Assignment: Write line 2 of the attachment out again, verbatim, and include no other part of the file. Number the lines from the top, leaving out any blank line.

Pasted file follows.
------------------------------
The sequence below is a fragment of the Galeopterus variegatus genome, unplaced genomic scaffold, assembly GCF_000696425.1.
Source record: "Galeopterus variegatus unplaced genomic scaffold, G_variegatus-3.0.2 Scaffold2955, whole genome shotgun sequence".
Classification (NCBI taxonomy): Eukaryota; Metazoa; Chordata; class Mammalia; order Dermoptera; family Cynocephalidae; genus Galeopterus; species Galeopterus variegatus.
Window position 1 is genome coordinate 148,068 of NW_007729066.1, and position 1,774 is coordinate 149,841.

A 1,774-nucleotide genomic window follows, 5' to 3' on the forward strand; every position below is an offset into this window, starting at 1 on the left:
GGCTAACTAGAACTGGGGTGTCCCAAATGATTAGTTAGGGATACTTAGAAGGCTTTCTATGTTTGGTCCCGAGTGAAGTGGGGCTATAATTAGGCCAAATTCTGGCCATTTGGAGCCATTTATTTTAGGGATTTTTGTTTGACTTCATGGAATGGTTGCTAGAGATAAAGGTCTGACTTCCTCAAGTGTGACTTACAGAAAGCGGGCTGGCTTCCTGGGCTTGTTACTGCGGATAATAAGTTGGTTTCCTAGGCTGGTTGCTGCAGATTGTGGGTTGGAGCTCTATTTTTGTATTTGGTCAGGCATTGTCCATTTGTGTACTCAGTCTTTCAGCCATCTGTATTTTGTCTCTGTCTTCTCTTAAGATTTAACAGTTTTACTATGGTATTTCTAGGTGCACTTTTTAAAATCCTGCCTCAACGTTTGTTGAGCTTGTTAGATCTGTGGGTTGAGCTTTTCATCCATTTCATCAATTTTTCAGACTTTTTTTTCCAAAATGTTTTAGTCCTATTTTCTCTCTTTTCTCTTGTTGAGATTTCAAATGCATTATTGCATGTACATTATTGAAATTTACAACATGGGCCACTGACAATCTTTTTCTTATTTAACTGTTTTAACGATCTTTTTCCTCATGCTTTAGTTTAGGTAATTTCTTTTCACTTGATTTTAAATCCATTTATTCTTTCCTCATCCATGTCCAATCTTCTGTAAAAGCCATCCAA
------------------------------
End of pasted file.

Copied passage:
Source record: "Galeopterus variegatus unplaced genomic scaffold, G_variegatus-3.0.2 Scaffold2955, whole genome shotgun sequence".